Wednesday, August 10, 2011

Trip Advisor? A blessing or a curse?

It is of course no secret that the review-based Trip Advisor has become a hugely important resource to travelers but how useful is it to the travel businesses like ourselves that get reviewed? And what impact has it had on the professionals, the guidebooks that were once the only source of exposure we had, that is to say honest to good merit-based reviews that we had been so happy to profit from before the internet put the consumer front and center.

Do companies like Trip Advisor hurt business by exposing it to fraud or does it give small businesses such as ours much needed exposure. Well, of course that all depends on the nature of the review or reviewer. A good review is worth it's weight in gold and a bad review can outweigh three good reviews. For instance it took us many reviews (almost a year) to climb from the 10th best ranked bed and breakfast in NYC to the 5th. One recent bad review pulled us immediately back to the 10th spot. Meanwhile, in spite of my protestations that some higher ranked properties have less to offer as far as quality and amount of space, Trip Advisor assures me that ranking is not necessarily an indicator that Trip Advisor is working on a scale of greatness. The number 1 ranked place could just as easily be a Motel 6 as it could be a Four Seasons. It's all review based which puts the onus on the consumer to figure out the differences from one property to another. That aside, there isn't a business out there who wouldn't be preferred to be ranked as number 1. 

Speaking from the perspective of both business owner and consumer, I would argue that one is more likely to post a review if they had a bad experience than a good experience. Anger is perhaps human nature's greatest motivator. No one likes to be hard done to, particularly when one has coughed up their hard-earned money. It should be noted here that it takes a certain amount of effort on the part of the individual to set up an account with Trip Advisor and just as much effort to post a review. With this in mind it is more likely that a victim of a bad experience will invest the time. However, on the bright side bad experiences occur less than good ones which is likely why most businesses have more good reviews than bad ones. I am thankful for that of course but the problem here is that the bad experiences are the ones that tend to stick out, particularly of course for the party on the receiving end.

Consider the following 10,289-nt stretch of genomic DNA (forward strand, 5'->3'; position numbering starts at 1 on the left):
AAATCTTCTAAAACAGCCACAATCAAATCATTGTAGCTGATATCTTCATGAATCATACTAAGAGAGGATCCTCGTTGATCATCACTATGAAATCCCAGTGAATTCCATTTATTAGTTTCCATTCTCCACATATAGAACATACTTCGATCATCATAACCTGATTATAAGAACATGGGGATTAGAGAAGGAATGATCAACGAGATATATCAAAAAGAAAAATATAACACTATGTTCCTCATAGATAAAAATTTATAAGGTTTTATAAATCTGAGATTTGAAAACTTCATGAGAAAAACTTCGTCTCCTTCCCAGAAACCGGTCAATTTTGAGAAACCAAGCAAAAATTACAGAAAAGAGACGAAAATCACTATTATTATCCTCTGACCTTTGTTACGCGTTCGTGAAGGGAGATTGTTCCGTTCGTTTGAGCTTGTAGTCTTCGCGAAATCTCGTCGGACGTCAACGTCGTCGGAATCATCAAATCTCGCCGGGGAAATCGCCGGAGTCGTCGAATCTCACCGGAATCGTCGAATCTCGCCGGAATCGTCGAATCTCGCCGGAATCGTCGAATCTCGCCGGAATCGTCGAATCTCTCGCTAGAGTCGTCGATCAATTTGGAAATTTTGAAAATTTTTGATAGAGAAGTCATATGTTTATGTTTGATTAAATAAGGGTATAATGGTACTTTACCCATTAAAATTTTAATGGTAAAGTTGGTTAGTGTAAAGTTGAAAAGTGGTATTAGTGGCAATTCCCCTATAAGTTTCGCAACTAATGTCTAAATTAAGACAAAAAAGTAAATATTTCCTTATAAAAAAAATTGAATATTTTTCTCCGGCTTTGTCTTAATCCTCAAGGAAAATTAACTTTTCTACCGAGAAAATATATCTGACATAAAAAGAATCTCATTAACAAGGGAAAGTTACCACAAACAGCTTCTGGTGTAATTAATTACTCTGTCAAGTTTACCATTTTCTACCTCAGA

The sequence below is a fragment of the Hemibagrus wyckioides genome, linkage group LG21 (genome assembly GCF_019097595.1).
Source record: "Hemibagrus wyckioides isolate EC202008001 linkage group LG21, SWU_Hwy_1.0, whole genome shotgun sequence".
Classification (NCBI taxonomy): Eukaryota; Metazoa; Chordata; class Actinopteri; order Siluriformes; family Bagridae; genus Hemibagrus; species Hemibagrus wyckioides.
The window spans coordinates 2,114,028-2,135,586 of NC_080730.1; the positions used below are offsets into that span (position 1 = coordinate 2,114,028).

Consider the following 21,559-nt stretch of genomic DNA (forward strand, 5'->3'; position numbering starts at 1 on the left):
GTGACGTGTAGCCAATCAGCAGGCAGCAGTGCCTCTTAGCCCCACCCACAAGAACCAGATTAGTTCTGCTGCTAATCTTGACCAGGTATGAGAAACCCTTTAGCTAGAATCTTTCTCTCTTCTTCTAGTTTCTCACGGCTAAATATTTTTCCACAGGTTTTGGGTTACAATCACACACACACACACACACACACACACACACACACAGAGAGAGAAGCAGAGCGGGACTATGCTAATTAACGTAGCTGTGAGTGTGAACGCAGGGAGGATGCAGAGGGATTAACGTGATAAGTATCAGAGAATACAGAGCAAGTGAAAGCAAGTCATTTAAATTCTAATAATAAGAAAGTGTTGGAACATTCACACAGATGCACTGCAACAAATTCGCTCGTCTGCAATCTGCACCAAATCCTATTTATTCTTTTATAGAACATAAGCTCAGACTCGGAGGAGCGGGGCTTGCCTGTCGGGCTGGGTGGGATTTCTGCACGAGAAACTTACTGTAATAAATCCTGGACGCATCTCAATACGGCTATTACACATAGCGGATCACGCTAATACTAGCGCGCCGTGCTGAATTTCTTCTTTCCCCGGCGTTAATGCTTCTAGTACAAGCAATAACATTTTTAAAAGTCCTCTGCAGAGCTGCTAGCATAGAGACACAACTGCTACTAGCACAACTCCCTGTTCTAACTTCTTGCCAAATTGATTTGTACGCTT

Ultimately we have been lucky enough to garner a very high percentage of positive reviews on Trip Advisor but there have been occasions when we have received a bad review, such as the review I alluded to above. Happily, I was able to appeal to the customers better judgment to pull the review, rather than my having to go through Trip Advisor, a decidedly more arduous task.

I do of course understand that no business is without fault and I'm perfectly willing to accept criticism when its due. The problem I have is with the process. What is to stop an individual from posting anything they want about you and how can we as both consumer and business owners alike quantify whether a review is legitimate or not? Indeed it should be noted that Trip Advisor has improved the process some over the years by adding such features as owner/manager response as well as the ability to respond to a reviewer personally, but as indicated here it can still be an extraordinarily difficult task to get a review pulled, no matter how worthy the cause. It is then up to the consumer to figure out who to listen to -- the customer or the business itself? I would argue that most consumers are likely to side with themselves and that is the essential flaw in Trip Advisor's system, by putting the consumer front and center it has whether intentionally or not created a built-in bias towards the consumer.

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